|Publication number||US3656056 A|
|Publication date||Apr 11, 1972|
|Filing date||Apr 7, 1969|
|Priority date||Apr 7, 1969|
|Publication number||US 3656056 A, US 3656056A, US-A-3656056, US3656056 A, US3656056A|
|Inventors||Dalzell Eugene W Jr|
|Original Assignee||Us Army|
|Export Citation||BiBTeX, EndNote, RefMan|
|Patent Citations (6), Referenced by (6), Classifications (10)|
|External Links: USPTO, USPTO Assignment, Espacenet|
49am L 0 United States Patent 1151 3,050,050
Dalzell, Jr. 1 Apr. M, W72
 BULLET HOLE LOCATOR- 3,489,413 1/1970 Groder et al ..340/1e x RESISTANCE TYPE FOREIGN PATENTS OR APPLICATIONS  Invent Eugene mlzeuJr" Mass 496,874 4/1930 Germany .273/1022  Assignec: The United States of America as 707,283 5/194] Germany ..273/ 102.2
represented by the Secretary of the Army I p Pn'mary Examiner-Rudolph V. Ro inec  Filed 1969 Assistant Examiner--Emest F Karlsen 2 l N 314,130 Attorney-Harry M. Saragovitz, Edward J. Kelly, Herbert Berl and Robert P. Gibson  U.S. Cl. ..324/65 R, 73/167, 273/3 57 ABSTRACT 51 1111.01. ..G01r27/02, 0011 5/14 The Point at which a bullet or other Passing object passed a 58 Field oISearch ..-.....324/65 71 15,71 C;73/167' line may be determined by the PWsent invention or, the
273/1022. 235/1513. 340/16 direction from which the object came, is ascertained by comparing the points at which the object passed spaced-apart lines or planes. Electrical resistance type elements, connected to an  References cued indicator or computor, indicate the points at which the object UNITED STATES PATENTS passed two or more lines or planes. As exemplary, one can 3 236 096 2/1966 M t t I 324/71 E determine the direction a bullet came from which struck a aca 1c1an e a h t 2,925,582 2/1960 Mattei et al ..340/l6 e er 3,445,808 5/1969 Johnson ..340/l6 1 Claims, 4 Drawing Figures BULLET HOLE LOCATOR-RESISTANCE TYPE BRIEF SUMMARY In U.S. Pat. No. 3,445,808, May 20, 1968 F. P. Johnson discloses apparatus for determining the direction of a bullet as it passes through two spaced-apart sheets of material. A system j of microphones (eight, for example) and a computer are used.
In the present invention an arrangement of spaced sheets of wire mesh, wires, strips, sheets or plates serves the sensing function as will be explained in further detail hereinafter. I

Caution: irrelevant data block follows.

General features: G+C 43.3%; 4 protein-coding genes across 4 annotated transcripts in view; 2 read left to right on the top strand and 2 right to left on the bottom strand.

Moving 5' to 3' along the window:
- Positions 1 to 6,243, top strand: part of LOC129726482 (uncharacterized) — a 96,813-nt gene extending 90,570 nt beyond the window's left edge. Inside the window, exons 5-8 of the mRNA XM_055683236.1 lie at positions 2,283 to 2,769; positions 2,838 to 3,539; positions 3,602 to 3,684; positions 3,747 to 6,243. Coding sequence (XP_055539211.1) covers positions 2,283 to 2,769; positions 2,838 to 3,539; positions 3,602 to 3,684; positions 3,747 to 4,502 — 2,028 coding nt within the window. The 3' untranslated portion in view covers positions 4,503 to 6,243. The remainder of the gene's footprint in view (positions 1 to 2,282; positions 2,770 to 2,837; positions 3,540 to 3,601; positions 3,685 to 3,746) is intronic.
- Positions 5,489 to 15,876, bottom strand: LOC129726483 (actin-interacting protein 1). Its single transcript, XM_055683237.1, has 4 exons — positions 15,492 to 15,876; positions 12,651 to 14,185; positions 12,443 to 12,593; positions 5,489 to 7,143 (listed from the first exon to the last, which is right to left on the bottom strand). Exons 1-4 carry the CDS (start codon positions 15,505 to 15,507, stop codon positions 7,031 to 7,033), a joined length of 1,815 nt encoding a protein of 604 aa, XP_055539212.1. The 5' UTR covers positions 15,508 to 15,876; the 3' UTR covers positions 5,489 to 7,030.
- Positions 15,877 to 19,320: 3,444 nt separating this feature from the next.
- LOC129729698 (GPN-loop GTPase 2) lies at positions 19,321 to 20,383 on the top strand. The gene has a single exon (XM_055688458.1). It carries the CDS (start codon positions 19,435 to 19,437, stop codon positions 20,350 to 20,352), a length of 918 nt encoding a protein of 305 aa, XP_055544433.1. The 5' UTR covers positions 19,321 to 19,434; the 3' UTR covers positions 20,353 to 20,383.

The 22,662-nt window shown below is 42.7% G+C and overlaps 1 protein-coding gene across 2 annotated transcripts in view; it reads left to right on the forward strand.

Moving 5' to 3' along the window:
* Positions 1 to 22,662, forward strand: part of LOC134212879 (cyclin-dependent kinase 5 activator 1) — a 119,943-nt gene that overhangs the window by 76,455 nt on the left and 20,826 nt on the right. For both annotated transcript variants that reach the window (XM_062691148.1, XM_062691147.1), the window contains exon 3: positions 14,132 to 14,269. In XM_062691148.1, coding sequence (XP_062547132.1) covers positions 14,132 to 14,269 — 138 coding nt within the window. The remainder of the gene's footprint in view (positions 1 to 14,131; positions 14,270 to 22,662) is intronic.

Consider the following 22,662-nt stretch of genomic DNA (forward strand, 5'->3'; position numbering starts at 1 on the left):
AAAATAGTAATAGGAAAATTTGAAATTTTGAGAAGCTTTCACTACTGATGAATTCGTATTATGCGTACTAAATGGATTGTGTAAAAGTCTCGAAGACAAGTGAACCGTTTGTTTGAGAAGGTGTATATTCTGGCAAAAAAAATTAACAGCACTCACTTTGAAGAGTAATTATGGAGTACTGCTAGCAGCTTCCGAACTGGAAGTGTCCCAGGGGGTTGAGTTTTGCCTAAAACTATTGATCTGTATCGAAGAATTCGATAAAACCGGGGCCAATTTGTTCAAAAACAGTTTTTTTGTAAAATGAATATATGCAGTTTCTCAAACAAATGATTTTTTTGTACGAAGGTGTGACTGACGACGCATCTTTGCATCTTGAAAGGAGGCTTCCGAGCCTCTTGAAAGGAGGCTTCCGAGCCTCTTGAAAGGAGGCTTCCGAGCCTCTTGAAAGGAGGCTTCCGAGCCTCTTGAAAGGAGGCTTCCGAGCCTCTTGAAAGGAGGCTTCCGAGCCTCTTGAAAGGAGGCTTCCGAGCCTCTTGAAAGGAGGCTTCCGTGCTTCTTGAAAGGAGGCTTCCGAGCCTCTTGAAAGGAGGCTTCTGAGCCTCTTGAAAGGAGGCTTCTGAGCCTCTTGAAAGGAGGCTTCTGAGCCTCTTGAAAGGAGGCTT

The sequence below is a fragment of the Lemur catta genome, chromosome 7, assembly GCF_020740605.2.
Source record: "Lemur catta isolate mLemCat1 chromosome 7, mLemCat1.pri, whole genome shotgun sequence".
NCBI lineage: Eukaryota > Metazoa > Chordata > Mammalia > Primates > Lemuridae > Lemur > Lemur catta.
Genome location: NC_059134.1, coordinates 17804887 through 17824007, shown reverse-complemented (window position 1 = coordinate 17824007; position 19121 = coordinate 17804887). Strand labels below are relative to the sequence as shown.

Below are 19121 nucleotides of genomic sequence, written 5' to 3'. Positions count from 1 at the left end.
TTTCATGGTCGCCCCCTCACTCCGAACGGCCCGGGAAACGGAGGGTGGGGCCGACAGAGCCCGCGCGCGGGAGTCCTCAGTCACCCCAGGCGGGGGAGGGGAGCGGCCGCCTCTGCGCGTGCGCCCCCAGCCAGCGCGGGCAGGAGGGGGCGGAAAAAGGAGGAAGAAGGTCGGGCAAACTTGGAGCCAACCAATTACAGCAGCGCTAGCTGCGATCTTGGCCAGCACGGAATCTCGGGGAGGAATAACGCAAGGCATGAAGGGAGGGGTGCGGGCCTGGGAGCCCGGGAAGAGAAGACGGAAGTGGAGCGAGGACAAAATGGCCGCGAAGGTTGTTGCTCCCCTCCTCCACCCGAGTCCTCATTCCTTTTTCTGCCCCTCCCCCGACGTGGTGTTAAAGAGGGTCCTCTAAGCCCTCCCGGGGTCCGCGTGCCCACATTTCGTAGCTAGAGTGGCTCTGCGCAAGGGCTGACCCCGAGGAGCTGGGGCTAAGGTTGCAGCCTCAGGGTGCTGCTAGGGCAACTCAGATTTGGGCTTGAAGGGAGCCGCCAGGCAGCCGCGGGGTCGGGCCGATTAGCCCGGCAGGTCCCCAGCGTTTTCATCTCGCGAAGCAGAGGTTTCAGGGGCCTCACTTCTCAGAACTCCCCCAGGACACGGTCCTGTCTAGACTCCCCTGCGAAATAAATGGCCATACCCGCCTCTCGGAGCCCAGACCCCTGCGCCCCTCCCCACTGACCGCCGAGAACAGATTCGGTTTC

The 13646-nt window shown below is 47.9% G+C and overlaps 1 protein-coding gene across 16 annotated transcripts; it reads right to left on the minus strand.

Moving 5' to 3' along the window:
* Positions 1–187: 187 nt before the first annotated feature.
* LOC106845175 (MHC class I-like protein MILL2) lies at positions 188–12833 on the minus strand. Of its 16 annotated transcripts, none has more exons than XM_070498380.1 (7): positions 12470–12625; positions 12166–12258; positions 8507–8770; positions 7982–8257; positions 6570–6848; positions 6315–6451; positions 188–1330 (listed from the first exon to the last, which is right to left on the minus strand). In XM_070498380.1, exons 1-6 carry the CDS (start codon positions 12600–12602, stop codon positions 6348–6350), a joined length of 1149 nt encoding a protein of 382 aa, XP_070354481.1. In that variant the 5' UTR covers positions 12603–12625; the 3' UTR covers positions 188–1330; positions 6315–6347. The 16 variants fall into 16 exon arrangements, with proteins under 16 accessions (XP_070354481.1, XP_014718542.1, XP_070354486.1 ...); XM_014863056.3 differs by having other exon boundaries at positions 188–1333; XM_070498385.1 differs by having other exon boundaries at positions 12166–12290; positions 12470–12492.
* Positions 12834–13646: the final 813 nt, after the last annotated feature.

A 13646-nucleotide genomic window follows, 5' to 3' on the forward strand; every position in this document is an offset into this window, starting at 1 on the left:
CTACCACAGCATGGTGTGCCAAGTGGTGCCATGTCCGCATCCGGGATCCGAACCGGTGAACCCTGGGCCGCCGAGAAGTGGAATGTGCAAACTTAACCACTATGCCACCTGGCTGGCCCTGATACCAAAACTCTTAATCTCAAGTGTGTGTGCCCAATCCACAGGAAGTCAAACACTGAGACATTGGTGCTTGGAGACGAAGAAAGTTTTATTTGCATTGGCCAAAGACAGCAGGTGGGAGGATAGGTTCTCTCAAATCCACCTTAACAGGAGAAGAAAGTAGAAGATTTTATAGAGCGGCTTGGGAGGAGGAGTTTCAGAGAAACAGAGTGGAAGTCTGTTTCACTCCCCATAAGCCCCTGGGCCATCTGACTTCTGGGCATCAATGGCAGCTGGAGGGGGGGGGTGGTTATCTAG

, one of the possible arrangements therefor for determination of direction of a passing object in two dimensions. FIG. 3 is a schematic view of a series of sensors arranged for determination of direction of a passing object in three dimenmm.
FIG. 4 shows a modification of the semi-conductor connections.
In FIG. 1 a current from conductors 2 is impressed across sensing conductor 1, and indicator or computer 2". The sensing conductors may be formed from wires, sheets of wire mesh, strips, solid sheets or plates, or other simply by folding it back. upon itself and attaching it to a source of electrical potential 2' and indicator 2" by leads or electrical connecting means 2. An insulator 3 may be used if desired to prevent accidental short-circuiting across the sensing conductor from one point to another along the area where one portion lies adjacent to another. As illustrated in FIGS. 1 and 2, the semiconductor or resistance element unit 1 may include a loop at the upper end of the parallel sections to electrically interconnect the sections. In that embodiment the loop serves as elect'rical conducting means between the parallel sections. Or, as
. illustrated in FIG. 4, the sensing conductor unit may comprise substantially parallel members 1 and 1" electrically interconnected by conductor 3'.
Each of the sensing conductors 1 is a resistive conductor, that is, a conductor having a measurable resistance to the passage of electric current. When the conductor is short-circuited at any point between its ends, the length of the electri- "cal circuit through the conductor is shortened and the resistance to the passage of the current through the shortened circuit is measurably changed. Because the percentage change in resistance is proportional to the length of the sensing conductor circuit, an accurate determination of the location of the point in the length of the conductor where the short-circuit occurred can be made, as for example by the application of the principles of Ohms Law. Any otherwise suitable material which has a measurable resistance to the passage of electric current may be used to form a sensing conductor in carrying out this invention.
An object 4 strikes the sensing conductor 1 (and insulator 3) and smashes sensing conductor portions together with a short-circuit, as illustrated at point 5. Now, the electrical path through the sensing conductor is shortened and current flows more freely through the short-circuit, rather than flowing through the entire length of sensing conductor 1. Therefore, the electrical potential drop across leads 2 is changed, as will be readily apparent to those skilled in the art. This change is proportioned to the distance D between the base reference point A and the point of short-circuiting B (or point 5). Therefore, a simple indicator or computer may be used to indicate the point at which passing object 4 smashed sensing conductor 1. A momentary short circuit caused by touching of the ruptured portions of the sensing conductor parts is sufficient to register the location of the rupture on the computer, even should the ruptured portions become separated after such initial contact.